Secondary Logo

Journal Logo

Original Articles: Gastroenterology

Significance of Bowel Wall Abnormalities at Ultrasound in Henoch-Schönlein Purpura

Nchimi, Alain*; Khamis, Jamil*; Paquot, Isabelle; Bury, Françoise; Magotteaux, Paul*

Author Information
Journal of Pediatric Gastroenterology and Nutrition: January 2008 - Volume 46 - Issue 1 - p 48-53
doi: 10.1097/01.mpg.0000304453.99799.8c
  • Free


Henoch Schönlein purpura (HSP) is an immunoglobulin A–mediated hypersensitivity vasculitis, characterized by association of skin, joint, gastrointestinal, and renal symptoms. Gastrointestinal abnormalities related to HSP have been shown to commonly resolve under adequate medical management. Nonetheless, unnecessary exploratory laparotomy has been reported, inasmuch as the clinical presentation of patients with such abnormalities varies from vague to severe abdominal symptoms and shock, with or without the other symptoms of HSP (1,2). Ultrasound has proved to be effective as first-line screening in children with gastrointestinal symptoms (3). Ultrasound sensitivity for the detection of bowel abnormalities in children with HSP varies from 50% to 100%, with an unknown specificity (4–8). Pathologically, digestive involvement of the bowel is a dynamic process, which includes inflammatory involvement of small vessels within the lamina propria and submucosa, causing edema, necrosis, and hematoma (9). Thus, ultrasound findings for these pathological features include, with variable importance, both features of mural edema and inflammation and features of hematoma. However, to the best of our knowledge, the descriptions provided in the literature for gastrointestinal abnormalities in HSP neither include this potential polymorphism nor attempt to evaluate its significance.

The goal of our study was to describe the polymorphism and to assess the clinical significance of intestinal ultrasound findings in children with gastrointestinal symptoms of HSP.


Our institutional review board approved the study and waived patients' written informed consent because of its retrospective nature. Our hospital database was searched for children first admitted between January 1998 and December 2005 with a diagnosis of HSP made on the basis of the combination of palpable purpura and at least 1 of the following features: diffuse abdominal pain, any biopsy specimen showing predominant immunoglobulin A deposition, arthritis or arthralgia, and renal involvement with hematuria or proteinuria (10,11). Abdominal ultrasound performed at the onset of symptoms and clinical data were available for 43 patients with gastrointestinal symptoms related to HSP: 24 boys and 19 girls, 3 to 14 years of age (average age 6.3 ± 2.3 years). The reason for requesting abdominal ultrasound was abdominal pain without any of the other symptoms of HSP in 11 (25.6%) patients, whereas a clinical presentation suggested HSP in association with gastrointestinal symptoms in 25 (58.1%). Abdominal ultrasound was performed in the 7 (16.3%) remaining patients having HSP without any abdominal symptoms, to exclude asymptomatic abdominal involvement before the beginning of corticoid therapy. As a rule in our institution, stool analysis, including bacterial culture; blood studies; upper gastrointestinal endoscopy; and biopsies are performed in symptomatic patients with negative ultrasound findings (ie, 5 patients in this study). Biopsies were not performed because at this time the diagnosis was elucidated. Endoscopic findings used to confirm HSP were mucosal petechiae and/or submucosal edema in the absence of peptic ulcers. The printed abdominal ultrasound films included scans performed through the 9 abdominal quadrants, with graded compression (12). Relevant images from pathological structures, if any, were also identified by location. Examinations were performed by an operator with at least 5 years of experience in pediatric radiology, using 5 to 7 MHz or 5 to 12.5 MHz multifrequency ultrasound arrays on the same ultrasound machine platform (ATL HDI 3000, upgraded HDI 5000, Philips, Eindhoven, the Netherlands). Additional scans performed with color or power Doppler requested by the referring clinician were available for 14 patients. The standard presets for such examinations in our laboratory include elevated levels of both the pulse repetition frequency and the gain. With these settings, only the normally vascularized bowel have no color or power Doppler signal.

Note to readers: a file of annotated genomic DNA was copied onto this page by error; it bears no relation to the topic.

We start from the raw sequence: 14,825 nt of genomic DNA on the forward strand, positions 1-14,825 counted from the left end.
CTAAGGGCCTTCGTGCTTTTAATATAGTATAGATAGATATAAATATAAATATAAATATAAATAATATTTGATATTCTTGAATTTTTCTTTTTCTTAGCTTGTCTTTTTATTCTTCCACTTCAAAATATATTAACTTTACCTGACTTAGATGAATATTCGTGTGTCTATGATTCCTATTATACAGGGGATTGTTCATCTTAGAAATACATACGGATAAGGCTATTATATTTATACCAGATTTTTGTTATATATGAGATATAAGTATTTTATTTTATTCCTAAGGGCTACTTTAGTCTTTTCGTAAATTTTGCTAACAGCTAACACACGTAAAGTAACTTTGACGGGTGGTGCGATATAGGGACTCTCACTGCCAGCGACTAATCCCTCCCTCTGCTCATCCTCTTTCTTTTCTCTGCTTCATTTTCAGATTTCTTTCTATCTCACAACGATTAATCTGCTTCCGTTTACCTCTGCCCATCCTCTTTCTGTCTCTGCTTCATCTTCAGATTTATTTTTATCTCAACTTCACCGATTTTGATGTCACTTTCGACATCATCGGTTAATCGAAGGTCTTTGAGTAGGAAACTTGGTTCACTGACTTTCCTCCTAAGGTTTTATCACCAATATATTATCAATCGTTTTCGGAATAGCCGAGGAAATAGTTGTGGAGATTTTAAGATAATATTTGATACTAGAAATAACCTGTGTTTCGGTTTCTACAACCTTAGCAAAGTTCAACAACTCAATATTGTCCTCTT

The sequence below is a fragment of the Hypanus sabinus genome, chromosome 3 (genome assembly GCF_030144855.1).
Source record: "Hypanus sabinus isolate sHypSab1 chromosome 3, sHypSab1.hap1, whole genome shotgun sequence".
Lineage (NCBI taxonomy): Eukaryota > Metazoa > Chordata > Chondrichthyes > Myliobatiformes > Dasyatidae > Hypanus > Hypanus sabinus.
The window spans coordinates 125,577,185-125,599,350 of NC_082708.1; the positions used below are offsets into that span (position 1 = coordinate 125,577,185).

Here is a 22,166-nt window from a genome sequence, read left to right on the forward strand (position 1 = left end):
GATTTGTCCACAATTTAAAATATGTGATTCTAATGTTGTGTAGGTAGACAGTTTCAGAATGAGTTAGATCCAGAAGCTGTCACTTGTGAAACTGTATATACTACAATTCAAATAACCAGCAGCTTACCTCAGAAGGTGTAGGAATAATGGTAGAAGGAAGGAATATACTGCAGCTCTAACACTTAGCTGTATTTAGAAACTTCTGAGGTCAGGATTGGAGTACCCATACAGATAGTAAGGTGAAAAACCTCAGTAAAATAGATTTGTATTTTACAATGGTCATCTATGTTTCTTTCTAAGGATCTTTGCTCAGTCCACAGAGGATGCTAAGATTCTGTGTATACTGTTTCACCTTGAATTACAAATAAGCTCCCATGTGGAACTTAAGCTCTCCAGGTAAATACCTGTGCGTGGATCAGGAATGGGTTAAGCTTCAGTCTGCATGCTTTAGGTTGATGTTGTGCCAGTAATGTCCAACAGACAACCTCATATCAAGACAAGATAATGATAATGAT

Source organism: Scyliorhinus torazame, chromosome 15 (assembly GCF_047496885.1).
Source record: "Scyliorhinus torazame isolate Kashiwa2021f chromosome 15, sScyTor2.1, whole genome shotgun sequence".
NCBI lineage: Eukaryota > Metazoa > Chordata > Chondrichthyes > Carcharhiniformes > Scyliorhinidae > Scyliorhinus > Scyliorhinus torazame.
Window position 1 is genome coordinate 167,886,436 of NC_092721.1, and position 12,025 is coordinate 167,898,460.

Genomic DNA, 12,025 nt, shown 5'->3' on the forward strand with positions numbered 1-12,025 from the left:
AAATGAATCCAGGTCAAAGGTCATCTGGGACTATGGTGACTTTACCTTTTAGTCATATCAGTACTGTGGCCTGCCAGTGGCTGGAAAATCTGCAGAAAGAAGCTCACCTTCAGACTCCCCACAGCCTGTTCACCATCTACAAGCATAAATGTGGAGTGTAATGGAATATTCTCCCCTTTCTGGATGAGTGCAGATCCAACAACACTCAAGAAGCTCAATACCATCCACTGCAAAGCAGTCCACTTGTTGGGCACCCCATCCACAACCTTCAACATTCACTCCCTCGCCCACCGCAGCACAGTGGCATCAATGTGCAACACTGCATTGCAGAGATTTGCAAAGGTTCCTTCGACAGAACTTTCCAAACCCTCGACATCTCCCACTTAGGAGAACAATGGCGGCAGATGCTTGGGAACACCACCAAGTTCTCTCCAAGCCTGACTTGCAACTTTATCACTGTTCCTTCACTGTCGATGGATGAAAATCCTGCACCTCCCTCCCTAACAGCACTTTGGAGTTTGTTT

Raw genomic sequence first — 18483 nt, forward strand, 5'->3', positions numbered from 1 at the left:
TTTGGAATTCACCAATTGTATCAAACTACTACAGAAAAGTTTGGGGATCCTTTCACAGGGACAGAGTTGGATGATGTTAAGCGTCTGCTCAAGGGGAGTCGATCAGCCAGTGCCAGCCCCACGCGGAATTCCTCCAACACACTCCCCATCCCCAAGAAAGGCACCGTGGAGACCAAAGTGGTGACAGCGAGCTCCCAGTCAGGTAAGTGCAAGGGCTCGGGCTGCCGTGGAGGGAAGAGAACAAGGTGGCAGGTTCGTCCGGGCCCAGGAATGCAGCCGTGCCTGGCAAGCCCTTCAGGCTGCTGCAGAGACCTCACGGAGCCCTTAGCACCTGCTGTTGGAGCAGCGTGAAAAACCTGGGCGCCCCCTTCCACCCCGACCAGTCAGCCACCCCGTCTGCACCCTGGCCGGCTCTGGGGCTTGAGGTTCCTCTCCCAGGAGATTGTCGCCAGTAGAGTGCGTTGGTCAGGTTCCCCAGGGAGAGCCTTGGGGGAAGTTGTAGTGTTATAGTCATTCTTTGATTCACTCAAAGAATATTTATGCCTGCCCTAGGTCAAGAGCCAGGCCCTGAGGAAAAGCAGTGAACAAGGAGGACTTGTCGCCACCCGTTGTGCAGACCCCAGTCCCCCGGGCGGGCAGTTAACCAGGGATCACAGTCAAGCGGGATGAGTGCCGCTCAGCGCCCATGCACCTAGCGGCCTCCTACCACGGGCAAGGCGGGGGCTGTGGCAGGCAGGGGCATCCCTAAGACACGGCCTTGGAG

Ultrasound data were reviewed in consensus by 2 radiologists who had, respectively, 15 and 5 years of experience in pediatric gastrointestinal radiology, blinded to the clinical data of the patients. For the purpose of this review, the ultrasound appearance of the intestinal wall was 5-layered, including the 2 outermost echoic interfaces and, from lumen to serosa, the hypoechoic mucosa, the hyperechoic submucosa, and the hypoechoic muscularis propria. For thickened bowel wall (≥4 mm), the reviewers were asked to designate, if possible, the involved layer(s). Reviewers were asked to assign each patient's examination to the following grades: group 0, normal findings; group I, differentiated wall thickening; group II, pseudodifferentiated wall thickening; and group III, dedifferentiated wall thickening. A description of abnormal grades is given in Table 1 and illustrated in Figure 1. Patients with mixed findings were assigned to the highest grade. Color or power Doppler data were evaluated for the absence or presence of abnormal intestinal vascularization, which was categorized as central, peripheral, or diffuse.